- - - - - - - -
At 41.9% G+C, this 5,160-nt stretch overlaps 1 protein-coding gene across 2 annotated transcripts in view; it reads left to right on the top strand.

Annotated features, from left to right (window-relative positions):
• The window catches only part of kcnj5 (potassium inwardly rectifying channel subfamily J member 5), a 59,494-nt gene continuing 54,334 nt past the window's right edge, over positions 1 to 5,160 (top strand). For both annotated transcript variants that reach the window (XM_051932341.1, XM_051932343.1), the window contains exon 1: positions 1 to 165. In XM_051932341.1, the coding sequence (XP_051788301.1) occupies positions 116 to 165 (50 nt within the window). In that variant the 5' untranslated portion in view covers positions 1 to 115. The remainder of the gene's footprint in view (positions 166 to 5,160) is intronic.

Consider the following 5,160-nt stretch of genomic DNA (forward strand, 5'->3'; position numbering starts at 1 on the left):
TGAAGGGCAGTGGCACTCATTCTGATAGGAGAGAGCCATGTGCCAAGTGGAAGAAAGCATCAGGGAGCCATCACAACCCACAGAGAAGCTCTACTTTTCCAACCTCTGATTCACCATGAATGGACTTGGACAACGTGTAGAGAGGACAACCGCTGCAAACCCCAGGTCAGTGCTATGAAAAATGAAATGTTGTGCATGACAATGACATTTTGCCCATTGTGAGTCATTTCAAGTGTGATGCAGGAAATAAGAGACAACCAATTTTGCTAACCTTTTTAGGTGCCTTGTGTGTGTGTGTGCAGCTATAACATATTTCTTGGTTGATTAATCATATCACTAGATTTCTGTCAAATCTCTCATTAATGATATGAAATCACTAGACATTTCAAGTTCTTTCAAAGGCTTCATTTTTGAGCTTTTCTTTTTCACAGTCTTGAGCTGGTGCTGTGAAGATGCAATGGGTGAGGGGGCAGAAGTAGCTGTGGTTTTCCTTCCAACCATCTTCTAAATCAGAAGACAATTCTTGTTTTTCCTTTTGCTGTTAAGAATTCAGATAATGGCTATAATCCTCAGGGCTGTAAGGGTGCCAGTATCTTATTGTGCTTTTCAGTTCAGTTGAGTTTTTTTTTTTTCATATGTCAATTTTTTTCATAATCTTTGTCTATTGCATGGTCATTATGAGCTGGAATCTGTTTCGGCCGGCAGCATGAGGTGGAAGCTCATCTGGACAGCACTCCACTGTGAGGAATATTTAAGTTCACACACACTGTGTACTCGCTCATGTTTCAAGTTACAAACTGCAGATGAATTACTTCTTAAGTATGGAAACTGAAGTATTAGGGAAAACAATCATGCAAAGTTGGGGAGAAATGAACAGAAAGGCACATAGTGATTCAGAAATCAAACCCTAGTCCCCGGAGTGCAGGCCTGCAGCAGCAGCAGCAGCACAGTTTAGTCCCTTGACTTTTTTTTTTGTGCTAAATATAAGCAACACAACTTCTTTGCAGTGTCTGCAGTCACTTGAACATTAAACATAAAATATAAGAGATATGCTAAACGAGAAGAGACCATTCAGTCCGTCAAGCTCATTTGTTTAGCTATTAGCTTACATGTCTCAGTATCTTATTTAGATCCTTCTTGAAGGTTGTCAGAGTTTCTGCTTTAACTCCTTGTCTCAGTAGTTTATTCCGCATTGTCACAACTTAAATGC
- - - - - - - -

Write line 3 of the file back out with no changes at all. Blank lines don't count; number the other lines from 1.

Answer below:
• The window catches only part of kcnj5 (potassium inwardly rectifying channel subfamily J member 5), a 59,494-nt gene continuing 54,334 nt past the window's right edge, over positions 1 to 5,160 (top strand). For both annotated transcript variants that reach the window (XM_051932341.1, XM_051932343.1), the window contains exon 1: positions 1 to 165. In XM_051932341.1, the coding sequence (XP_051788301.1) occupies positions 116 to 165 (50 nt within the window). In that variant the 5' untranslated portion in view covers positions 1 to 115. The remainder of the gene's footprint in view (positions 166 to 5,160) is intronic.